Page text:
In spite of my sociopathic fumble, this was the most shining example of “how deep do you want to go” in terms of Exodus’s handling of “side” missions and their related story. I could have run away and made sure I didn’t burn through any more precious supplies, or I could take my time, dig through carefully, and potentially unearth some desperately needed health and ammo—all while flipping through figurative pages of Exodus‘s world-building bible.
Quite frankly, I hate when open-world games revolve around map icons and beacons to predictable, fetch-driven side quests. I prefer the approach evidenced by the first two hours of Metro Exodus: take any interesting-looking sidetracks as you march through the primary campaign, whether they’re in your immediate vicinity or hugely visible on the horizon, and chances are, something that’s interesting, relevant, and compelling will be packed in there. And thanks to brutal difficulty, Exodus organically drives its players to fake like a careful, curious packrat, instead of following an on-screen compass.
Will combat be good enough?
But Exodus, at least in its preview state, still struggles to walk the tightrope between meaningful challenge and unfair insanity. I consistently found myself sticking to safe and stealthy paths, avoiding conflict and gathering resources, only to find I was getting absolutely mauled and burning through my every resource all too quickly. In one sewer level, overrun with humanoid post-nuclear monsters, I was out of ammo and stuck. Rather than reload a milder save file, I found myself having to run until I tricked baddies to march at me in a straight line, so that I could spam a melee attack over and over and over until they all died.
Which is a shame, because when I was playing sloppily on purpose and chewing through bullets, I found the beasts were a terrifying delight to face, with multiple creatures swarming in a pack-mentality way while dodging and weaving with great menace. I appreciate the way that Exodus opens with ammo scarcity and resource management as a priority, and I’m hopeful that 4A fine-tunes the balance between increased power, increased challenge, and non-spammy survival options over the course of hopping between its open hub zones. (We’re hopeful that the game’s new reliance on crafting, and discovering new weapon and upgrade blueprints around the game world, will be breadcrumbed well enough to maintain the game’s power-up momentum.)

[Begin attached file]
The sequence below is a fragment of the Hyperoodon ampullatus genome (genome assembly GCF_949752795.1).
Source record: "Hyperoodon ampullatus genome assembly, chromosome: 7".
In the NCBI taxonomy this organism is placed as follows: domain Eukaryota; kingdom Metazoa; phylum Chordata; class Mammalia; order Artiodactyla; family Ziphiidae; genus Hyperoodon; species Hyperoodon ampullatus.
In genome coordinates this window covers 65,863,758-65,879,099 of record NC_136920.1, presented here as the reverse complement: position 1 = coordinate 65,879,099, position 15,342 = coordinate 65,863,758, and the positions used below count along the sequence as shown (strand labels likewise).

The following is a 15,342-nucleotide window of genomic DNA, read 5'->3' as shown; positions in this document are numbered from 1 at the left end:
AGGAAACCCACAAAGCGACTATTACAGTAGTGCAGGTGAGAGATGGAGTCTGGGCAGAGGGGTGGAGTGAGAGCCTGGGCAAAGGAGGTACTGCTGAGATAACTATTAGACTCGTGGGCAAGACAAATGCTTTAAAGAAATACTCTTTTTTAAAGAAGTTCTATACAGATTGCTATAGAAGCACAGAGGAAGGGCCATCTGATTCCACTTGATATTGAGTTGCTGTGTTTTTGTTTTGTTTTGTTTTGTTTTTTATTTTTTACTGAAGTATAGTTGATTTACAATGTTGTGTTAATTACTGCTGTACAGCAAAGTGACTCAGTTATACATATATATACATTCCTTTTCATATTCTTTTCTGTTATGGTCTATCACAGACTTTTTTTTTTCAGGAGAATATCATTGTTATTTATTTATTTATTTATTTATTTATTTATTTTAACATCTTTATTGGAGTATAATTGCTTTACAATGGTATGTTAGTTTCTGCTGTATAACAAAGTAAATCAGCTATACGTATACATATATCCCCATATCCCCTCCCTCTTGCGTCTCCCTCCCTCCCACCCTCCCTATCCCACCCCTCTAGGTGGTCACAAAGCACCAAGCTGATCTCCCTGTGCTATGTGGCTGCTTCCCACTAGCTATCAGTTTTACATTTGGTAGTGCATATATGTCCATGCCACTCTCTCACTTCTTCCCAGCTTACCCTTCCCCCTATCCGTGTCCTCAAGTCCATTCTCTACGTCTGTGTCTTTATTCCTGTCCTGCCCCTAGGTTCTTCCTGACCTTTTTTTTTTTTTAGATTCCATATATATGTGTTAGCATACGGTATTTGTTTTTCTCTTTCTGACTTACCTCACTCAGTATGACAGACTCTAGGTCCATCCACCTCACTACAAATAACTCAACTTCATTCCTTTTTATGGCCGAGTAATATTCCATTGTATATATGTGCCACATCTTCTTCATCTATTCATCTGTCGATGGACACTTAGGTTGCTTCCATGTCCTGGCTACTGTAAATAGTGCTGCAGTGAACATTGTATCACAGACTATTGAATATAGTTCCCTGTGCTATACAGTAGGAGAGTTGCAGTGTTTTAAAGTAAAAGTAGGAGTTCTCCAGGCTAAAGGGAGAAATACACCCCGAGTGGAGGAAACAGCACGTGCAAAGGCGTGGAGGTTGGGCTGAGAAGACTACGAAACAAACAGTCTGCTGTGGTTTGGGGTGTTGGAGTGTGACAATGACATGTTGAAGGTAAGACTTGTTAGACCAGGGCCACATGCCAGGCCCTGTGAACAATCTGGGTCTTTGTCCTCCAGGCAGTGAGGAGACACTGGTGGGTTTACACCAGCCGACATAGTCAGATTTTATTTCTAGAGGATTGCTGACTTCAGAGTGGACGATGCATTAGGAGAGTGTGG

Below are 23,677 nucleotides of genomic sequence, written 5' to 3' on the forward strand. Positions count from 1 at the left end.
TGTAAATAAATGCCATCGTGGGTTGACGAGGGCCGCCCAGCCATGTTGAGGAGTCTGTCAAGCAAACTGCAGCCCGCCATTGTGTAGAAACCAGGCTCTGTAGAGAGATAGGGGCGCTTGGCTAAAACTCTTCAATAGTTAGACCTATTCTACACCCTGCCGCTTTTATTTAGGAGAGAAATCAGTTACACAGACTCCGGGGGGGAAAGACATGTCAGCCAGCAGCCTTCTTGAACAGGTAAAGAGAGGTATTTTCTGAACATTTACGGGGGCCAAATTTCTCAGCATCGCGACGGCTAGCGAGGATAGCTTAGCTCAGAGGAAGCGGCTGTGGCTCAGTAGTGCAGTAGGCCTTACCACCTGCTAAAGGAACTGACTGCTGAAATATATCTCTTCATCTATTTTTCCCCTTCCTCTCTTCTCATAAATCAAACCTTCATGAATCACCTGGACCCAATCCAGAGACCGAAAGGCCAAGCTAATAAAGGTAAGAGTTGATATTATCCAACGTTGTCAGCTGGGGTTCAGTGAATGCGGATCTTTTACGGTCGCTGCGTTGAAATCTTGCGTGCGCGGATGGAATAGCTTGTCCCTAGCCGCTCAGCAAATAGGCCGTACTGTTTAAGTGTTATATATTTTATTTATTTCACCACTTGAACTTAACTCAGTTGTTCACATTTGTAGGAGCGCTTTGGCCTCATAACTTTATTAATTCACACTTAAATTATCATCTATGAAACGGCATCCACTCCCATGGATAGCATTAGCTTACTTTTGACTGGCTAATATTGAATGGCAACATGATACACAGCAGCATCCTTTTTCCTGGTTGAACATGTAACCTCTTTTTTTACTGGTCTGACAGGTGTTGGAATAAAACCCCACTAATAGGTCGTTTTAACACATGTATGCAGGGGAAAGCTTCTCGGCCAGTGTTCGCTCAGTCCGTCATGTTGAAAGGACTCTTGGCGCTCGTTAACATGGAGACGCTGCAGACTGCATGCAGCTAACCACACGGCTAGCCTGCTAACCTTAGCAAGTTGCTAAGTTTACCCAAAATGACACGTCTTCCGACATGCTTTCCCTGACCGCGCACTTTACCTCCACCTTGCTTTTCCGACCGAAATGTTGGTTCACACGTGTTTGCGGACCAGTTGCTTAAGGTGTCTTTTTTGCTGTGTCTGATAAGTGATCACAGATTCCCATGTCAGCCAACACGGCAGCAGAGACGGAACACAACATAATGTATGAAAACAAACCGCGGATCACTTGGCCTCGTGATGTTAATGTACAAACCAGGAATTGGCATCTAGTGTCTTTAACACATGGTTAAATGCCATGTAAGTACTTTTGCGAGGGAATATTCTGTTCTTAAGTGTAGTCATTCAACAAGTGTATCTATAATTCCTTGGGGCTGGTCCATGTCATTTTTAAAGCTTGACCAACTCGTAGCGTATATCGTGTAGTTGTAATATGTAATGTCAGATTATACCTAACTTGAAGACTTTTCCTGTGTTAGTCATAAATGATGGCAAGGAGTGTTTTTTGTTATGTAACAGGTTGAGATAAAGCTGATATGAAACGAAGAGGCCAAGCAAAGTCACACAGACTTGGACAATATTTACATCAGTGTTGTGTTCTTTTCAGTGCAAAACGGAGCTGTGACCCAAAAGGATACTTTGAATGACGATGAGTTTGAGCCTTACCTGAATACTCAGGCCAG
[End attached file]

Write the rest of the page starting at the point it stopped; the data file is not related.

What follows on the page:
Even in its early state, Exodus is an absolute visual stunner. The studio’s updated 4A engine is a marvel to behold, mostly because of its ability to crank out impressive view distances bathed in dynamic lighting effects that gleam from within and without. We got a hint at the game’s mix of a time-of-day system and evolving seasonal effects, as we watched day approach night over our demo’s timespan and got caught up in a brutal, particle-filled thunderstorm.
The written dialogue likely won’t be as impressive, as thick Eastern European accents bang their way through an awkward, overly direct script in the game’s opening portion. That’s one loud reason why my bold “Half-Life 3” reference might ring hollow to anybody following Metro Exodus closely. But 4A’s combination of visual polish, intense monster combat, and inventive quest breadcrumbing, even in this incomplete state, really do feel like the stuff of Valve devotees wanting to make the open-world genre a little more Gordon Freeman-y. We’ll have to wait until “Q1 2019” to see if the efforts have truly paid off on Windows PC, Xbox One, and PlayStation 4.